A homage to (and sometimes amusing parody of) sci-fi comics, energetic geekfest "Santos" spirals off into hit-and-miss zaniness, delivering its better moments more by accident than by design.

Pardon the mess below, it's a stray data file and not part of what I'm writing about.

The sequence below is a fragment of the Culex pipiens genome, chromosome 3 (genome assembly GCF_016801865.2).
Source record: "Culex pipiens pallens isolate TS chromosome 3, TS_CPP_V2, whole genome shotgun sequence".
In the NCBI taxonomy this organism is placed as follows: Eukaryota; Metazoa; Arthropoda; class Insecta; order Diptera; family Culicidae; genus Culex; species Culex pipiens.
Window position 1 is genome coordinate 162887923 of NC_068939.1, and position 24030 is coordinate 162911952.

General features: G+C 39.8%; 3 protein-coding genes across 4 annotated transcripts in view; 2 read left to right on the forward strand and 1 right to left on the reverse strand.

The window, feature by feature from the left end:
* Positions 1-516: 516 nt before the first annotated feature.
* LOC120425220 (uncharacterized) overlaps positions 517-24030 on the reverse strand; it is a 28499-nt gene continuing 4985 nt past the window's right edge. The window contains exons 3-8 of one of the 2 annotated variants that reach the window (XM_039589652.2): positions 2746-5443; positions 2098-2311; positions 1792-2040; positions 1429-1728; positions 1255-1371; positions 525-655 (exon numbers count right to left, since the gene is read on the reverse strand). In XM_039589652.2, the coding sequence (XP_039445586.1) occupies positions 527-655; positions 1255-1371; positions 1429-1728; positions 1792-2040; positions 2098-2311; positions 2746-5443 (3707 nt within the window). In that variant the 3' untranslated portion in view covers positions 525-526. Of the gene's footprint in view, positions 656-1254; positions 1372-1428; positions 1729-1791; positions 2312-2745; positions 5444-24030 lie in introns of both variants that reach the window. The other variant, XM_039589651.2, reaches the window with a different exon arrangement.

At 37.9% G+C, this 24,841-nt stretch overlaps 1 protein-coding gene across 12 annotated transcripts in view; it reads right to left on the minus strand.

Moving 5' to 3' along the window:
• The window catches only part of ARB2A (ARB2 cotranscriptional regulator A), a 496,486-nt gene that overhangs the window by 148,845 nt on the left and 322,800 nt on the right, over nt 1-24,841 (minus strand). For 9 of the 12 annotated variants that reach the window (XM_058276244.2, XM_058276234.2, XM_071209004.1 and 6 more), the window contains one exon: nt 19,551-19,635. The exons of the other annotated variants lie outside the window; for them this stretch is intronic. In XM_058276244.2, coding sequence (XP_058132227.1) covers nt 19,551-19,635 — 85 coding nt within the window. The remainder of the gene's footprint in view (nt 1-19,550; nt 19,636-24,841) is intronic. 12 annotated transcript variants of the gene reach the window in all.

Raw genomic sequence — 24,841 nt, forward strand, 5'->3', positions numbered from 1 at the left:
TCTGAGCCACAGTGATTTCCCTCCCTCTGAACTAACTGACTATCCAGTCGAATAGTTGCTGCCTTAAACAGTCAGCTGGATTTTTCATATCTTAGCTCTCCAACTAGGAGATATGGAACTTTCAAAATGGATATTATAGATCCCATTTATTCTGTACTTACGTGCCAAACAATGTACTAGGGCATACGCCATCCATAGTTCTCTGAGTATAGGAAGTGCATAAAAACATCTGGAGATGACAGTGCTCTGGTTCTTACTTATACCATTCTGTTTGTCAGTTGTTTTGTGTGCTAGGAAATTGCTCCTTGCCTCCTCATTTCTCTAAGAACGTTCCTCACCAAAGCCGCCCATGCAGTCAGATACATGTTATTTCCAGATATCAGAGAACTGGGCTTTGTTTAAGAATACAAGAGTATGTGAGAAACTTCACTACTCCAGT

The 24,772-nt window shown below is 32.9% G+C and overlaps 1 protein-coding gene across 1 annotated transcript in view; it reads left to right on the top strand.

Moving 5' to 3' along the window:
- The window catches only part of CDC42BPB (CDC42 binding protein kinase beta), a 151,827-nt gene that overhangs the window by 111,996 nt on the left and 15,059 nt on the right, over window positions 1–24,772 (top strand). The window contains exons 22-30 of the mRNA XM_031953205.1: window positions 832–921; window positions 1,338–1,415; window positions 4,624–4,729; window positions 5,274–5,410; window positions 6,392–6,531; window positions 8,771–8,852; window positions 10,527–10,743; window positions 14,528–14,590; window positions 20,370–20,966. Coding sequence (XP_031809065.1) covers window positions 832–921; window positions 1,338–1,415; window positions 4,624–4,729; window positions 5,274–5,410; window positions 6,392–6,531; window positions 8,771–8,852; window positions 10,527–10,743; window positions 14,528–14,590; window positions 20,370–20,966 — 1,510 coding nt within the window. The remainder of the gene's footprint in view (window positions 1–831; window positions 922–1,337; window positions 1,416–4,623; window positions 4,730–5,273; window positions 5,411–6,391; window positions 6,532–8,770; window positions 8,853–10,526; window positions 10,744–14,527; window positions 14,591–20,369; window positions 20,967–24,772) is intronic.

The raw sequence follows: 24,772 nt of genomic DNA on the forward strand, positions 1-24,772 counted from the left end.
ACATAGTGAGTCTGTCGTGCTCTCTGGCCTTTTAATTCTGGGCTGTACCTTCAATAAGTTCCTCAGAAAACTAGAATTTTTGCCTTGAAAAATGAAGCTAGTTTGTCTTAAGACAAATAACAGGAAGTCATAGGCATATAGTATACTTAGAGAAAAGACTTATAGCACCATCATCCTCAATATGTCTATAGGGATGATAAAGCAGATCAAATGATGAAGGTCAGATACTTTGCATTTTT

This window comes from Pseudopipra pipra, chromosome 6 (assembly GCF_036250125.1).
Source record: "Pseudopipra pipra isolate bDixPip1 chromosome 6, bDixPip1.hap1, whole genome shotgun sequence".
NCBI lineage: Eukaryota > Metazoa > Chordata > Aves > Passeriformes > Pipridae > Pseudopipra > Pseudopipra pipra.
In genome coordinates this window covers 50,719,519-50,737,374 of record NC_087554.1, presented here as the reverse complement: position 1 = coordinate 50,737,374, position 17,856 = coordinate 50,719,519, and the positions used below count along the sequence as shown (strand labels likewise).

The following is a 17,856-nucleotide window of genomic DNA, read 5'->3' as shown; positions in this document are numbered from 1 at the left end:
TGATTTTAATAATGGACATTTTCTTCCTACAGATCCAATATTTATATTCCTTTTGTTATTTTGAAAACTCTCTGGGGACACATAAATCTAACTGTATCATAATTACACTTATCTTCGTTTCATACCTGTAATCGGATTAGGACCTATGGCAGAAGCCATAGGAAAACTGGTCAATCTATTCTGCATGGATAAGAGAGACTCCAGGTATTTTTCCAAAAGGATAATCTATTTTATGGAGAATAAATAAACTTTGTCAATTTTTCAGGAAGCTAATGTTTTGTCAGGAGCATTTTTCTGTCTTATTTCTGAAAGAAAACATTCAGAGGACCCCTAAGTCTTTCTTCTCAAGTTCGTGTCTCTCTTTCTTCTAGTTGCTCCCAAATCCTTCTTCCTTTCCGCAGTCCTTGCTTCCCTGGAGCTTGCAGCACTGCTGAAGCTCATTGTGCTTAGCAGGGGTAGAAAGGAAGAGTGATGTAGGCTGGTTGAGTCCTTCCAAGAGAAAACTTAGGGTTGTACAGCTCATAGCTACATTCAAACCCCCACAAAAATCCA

A homage to (and sometimes amusing parody of) sci-fi comics, energetic geekfest “Santos” spirals off into hit-and-miss zaniness, delivering its better moments more by accident than by design. Still, there’s a satisfyingly coherent bedrock to the intriguing, wacky universe it depicts. Pic’s kitschy air could win it a following among sci-fi diehards, though other offshore prospects are slim.Comic-loving kid Santos grows up to become a famous comic artist (Javier Gutierrez) on the payroll of childhood friend Arturo (Leonardo Sbaraglia), now a megalomaniac. Their relationship with Santos’ g.f., Laura (Elsa Pataky), forms pic’s realist strand, intercut with animated scenes from Santos’ comicstrips. These primarily feature a human/fly hybrid, the excrement-addicted Antropomosco (Guillermo Toledo, nuanced), who tells Santos that the artist has been chosen to save the world. Writer-director Nicolas Lopez seems to have crammed every idea he ever had into his vision of an alternative universe, “Doubleverse,” which makes the solidity of the plotline even more remarkable. Amid all the overkill, there’s some real visual wit — a futuristic prison cell with bar codes on the walls is one example — and dozens of film references will keep buffs alert.